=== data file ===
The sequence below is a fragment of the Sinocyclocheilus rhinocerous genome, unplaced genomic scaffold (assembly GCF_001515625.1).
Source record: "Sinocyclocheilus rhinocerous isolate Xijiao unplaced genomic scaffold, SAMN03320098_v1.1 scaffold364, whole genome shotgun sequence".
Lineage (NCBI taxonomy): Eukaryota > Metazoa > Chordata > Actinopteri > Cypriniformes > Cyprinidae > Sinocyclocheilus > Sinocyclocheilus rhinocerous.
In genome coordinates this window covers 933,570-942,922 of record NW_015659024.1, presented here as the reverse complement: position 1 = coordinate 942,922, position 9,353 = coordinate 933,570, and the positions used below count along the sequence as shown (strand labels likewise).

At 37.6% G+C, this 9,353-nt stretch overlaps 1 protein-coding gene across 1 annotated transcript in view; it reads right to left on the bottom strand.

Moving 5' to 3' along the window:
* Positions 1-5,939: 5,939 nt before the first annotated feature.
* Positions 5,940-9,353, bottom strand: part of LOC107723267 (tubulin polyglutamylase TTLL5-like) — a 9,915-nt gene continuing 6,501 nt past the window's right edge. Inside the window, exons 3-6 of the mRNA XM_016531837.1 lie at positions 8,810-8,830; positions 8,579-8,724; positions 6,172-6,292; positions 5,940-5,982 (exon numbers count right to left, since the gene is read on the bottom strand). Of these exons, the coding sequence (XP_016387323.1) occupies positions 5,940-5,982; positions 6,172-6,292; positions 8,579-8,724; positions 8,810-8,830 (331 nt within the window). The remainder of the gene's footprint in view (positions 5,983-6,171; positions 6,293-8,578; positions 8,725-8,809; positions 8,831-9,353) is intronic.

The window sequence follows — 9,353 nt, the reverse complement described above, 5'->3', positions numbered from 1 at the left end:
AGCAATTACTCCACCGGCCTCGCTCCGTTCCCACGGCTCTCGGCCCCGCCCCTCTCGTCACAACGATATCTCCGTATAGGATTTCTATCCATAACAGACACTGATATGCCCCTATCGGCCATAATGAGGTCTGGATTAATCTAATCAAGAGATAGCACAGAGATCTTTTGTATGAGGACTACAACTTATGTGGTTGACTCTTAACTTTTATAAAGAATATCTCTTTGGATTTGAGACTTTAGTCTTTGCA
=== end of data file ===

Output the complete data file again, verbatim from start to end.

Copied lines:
The sequence below is a fragment of the Sinocyclocheilus rhinocerous genome, unplaced genomic scaffold (assembly GCF_001515625.1).
Source record: "Sinocyclocheilus rhinocerous isolate Xijiao unplaced genomic scaffold, SAMN03320098_v1.1 scaffold364, whole genome shotgun sequence".
Lineage (NCBI taxonomy): Eukaryota > Metazoa > Chordata > Actinopteri > Cypriniformes > Cyprinidae > Sinocyclocheilus > Sinocyclocheilus rhinocerous.
In genome coordinates this window covers 933,570-942,922 of record NW_015659024.1, presented here as the reverse complement: position 1 = coordinate 942,922, position 9,353 = coordinate 933,570, and the positions used below count along the sequence as shown (strand labels likewise).

At 37.6% G+C, this 9,353-nt stretch overlaps 1 protein-coding gene across 1 annotated transcript in view; it reads right to left on the bottom strand.

Moving 5' to 3' along the window:
* Positions 1-5,939: 5,939 nt before the first annotated feature.
* Positions 5,940-9,353, bottom strand: part of LOC107723267 (tubulin polyglutamylase TTLL5-like) — a 9,915-nt gene continuing 6,501 nt past the window's right edge. Inside the window, exons 3-6 of the mRNA XM_016531837.1 lie at positions 8,810-8,830; positions 8,579-8,724; positions 6,172-6,292; positions 5,940-5,982 (exon numbers count right to left, since the gene is read on the bottom strand). Of these exons, the coding sequence (XP_016387323.1) occupies positions 5,940-5,982; positions 6,172-6,292; positions 8,579-8,724; positions 8,810-8,830 (331 nt within the window). The remainder of the gene's footprint in view (positions 5,983-6,171; positions 6,293-8,578; positions 8,725-8,809; positions 8,831-9,353) is intronic.

The window sequence follows — 9,353 nt, the reverse complement described above, 5'->3', positions numbered from 1 at the left end:
AGCAATTACTCCACCGGCCTCGCTCCGTTCCCACGGCTCTCGGCCCCGCCCCTCTCGTCACAACGATATCTCCGTATAGGATTTCTATCCATAACAGACACTGATATGCCCCTATCGGCCATAATGAGGTCTGGATTAATCTAATCAAGAGATAGCACAGAGATCTTTTGTATGAGGACTACAACTTATGTGGTTGACTCTTAACTTTTATAAAGAATATCTCTTTGGATTTGAGACTTTAGTCTTTGCA